This is part three in a series (part 1 and part 2).

Shortly after Ira Sankey agreed to join Moody in his travels, they made their famous trip to the British Isles. Along with Sankey on this trip was his “musical scrap-book,” a small collection popular songs he had made for the revival meetings. In England, Sankey’s songs had an emotional impact on those present. Sankey tells the story, for instance, of a young man once interrupting his song in order to plead with his father for forgiveness, and of the Quakers taking great interest in his new tunes, including “The Sweet By and By,” “Heaven for Me,” and “Christ Arose.” Again, to quote his own words,

It was most interesting to notice how quickly the people took up these songs; they sang them in the ship-yards, on Tyneside, on the streets, in the railway trains, and in the market-places. It was the beginning of a revolution in Great Britain in the matter of popular sacred songs, and now, though over thirty years have rolled by, it is said they are still in great favor with the people.”6

But Sankey, of course, paints only one side of the picture. “The objections came from Anglicans and from the more respectable middle-class dissenters who disliked the fact that Moody was a lay preacher and who felt that his unconventional style, like Sankey’s solo singing, was out of place in religious services.”2 Yet the middle and lower classes loved Moody and Sankey and their approach, and their popularity was rising in Great Britain, especially in conservative Scotland. Sankey was able to implement the organ on the grounds that it helped him stay in the right key. McLoughlin notes, “Soon the Edinburgh papers were praising the ‘touching pathos’ of Sankey’s singing which came ‘from the heart’ and unquestionably was ‘the means of winning many souls for Christ.’”3

Sankey was very sensitive to the acceptance of his new music, but Moody at times even more so. Once, while in Ireland, he asked Sankey not to sing “What Shall the Harvest Be?” and began announcing himself the solos he wanted Sankey to sing. Sankey explains this, “I afterwards learned that his reason for not wanting this hymn sung at his meetings was that a prominent minister, after having heard the hymn the first time I sang it, had remarked to Moody that if I kept on singing such hymns I would have them all dancing.”4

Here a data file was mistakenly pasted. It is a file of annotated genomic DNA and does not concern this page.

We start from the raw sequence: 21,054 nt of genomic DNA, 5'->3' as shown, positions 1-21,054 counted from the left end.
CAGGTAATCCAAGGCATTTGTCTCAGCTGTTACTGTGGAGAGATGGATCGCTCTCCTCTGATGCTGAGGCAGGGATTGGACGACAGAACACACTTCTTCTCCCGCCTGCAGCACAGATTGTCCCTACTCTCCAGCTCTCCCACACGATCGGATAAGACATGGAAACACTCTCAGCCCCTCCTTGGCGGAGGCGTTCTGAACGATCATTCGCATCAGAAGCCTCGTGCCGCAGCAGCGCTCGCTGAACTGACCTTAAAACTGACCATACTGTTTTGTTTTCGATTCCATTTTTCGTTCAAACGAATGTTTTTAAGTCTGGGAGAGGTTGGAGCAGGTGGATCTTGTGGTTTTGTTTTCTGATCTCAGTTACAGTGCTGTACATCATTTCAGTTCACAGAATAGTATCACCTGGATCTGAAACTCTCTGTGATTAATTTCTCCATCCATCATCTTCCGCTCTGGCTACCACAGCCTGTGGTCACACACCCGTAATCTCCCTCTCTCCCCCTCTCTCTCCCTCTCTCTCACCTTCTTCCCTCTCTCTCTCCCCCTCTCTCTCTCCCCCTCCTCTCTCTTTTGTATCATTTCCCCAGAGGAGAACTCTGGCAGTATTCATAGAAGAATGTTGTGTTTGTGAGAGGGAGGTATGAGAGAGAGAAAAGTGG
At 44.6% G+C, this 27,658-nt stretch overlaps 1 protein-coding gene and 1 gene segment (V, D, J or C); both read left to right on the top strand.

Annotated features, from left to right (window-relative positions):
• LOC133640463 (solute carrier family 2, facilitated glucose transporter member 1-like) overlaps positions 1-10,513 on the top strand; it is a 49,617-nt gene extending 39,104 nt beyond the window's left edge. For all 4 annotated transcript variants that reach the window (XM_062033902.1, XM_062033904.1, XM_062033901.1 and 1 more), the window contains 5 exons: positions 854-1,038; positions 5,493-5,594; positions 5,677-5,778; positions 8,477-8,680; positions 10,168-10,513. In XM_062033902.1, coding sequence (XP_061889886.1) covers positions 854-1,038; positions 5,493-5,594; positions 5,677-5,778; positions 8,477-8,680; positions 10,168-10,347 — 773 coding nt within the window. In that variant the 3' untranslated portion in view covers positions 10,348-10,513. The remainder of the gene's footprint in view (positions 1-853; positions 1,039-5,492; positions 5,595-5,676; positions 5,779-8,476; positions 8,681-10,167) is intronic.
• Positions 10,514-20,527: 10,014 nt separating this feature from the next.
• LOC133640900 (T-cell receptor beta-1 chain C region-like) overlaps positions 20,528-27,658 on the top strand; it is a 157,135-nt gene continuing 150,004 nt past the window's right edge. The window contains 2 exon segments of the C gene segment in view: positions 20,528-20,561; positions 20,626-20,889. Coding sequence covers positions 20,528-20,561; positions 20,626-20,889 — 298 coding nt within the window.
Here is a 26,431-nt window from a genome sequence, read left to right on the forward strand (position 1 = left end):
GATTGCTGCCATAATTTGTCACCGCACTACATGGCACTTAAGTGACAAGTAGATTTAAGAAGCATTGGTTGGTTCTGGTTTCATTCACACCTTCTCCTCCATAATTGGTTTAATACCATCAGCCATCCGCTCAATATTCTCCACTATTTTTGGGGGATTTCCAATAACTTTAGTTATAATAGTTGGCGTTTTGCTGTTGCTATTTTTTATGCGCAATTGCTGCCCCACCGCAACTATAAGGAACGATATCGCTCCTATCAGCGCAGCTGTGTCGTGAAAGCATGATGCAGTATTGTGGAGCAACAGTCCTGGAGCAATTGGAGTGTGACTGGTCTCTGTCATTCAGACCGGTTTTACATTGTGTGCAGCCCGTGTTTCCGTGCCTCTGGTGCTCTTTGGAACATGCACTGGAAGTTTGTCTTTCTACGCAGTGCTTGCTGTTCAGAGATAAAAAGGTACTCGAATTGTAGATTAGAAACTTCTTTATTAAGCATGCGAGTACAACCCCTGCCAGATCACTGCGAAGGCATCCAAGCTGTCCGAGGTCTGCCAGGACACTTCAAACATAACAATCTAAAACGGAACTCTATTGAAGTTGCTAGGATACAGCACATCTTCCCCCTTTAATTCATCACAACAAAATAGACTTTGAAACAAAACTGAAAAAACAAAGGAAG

Sankey was particularly nervous when Horatius Bonar attended a Scotland service. He recalls,

With fear and trembling I announced as a solo the song, “Free from the Law, oh, happy condition’ [sic].

No prayer having been offered for this part of the service, and feeling that the singing might prove only an entertainment, and not a spiritual blessing, I requested the whole congregation to join me in a word of prayer, asking God to bless the truth about to be sung. . . . At the close the Mr. Moody’s address, Dr. Bonar turned toward me with a smile on his venerable face, and reaching out his hand he said: ‘Well, Mr. Sankey, you sang the gospel tonight.’5

Bonar would end up criticizing those who were against the revivalism, pointing to the many conversions occurring through Moody and Sankey’s efforts.

1Ira D. Sankey, My Life and the Story of the Gospel Hymns (New York: Harper and Brothers Pub., 1907), 53.

2Williams G. McLoughlin, Modern Revivalism: Charles Grandison Finney to Billy Graham (New York: Ronald Press Company, 1959), 182. In My Life, Sankey relates this thus: “This was indeed a trying hour for the singer. Much had been said and written in Scotland against the use of ‘human hymns’ in public worship, and even more had been uttered against the employment of the ‘kist o’ whistles,’ the term by which they designated the small cabinet organ I employed as an accompaniment to my voice” (59). Later he relates the first attempt to sing one of these ‘human hymns’:

“The song selected for my first solo was ‘Jesus of Nazareth passeth by.’

“The intense silence that pervaded that great audience during the singing of this song at once assured me that even ‘human hymns,’ sung in a prayerful spirit, were indeed likely to be used of God to arrest attention and convey gospel truth to the hearts of men in bonny Scotland, even as they had in other places.

“After a powerful address by Dr. Wilson, and a closing prayer, I was requested to sing another solo. Selecting ‘Hold the Fort,’ then comparatively new in Edinburgh, the audience was requested to join in singing the chorus, ‘Hold the Fort, for I am coming,’ which they did with such heartiness and such power that I was further convinced that gospel songs would prove as useful and acceptable to the masses in Edinburgh as they had in the cities of York and Newcastle in England.” (59-60).

3Revivalism, 193.

4Sankey, My Life, 64. Sankey continues, “Another instance of Mr. Moody’s being influenced against certain hymns, was in the case of the hymn “Memories of Galilee.” I first introduced this hymn at one of our meetings at Newcastle-on-Tyne, at which service a very prominent and distinguished lady was present. She expressed herself as not approving this kind of hymns, and Mr. Moody at once requested me to leave it out of ‘Sacred Songs and Solos,’ which I was just then preparing. I told him that I thought the song would certainly become popular, and that I very much needed some new solos, and that I had already sent it to the publishers. A few months later this lady again heard me sing the song, and after the meeting she told Mr. Moody that she thought it was one of the most beautiful songs she had ever heard. This song from this time became a great favorite of us all” (64-65).

5Ibid., 61-62.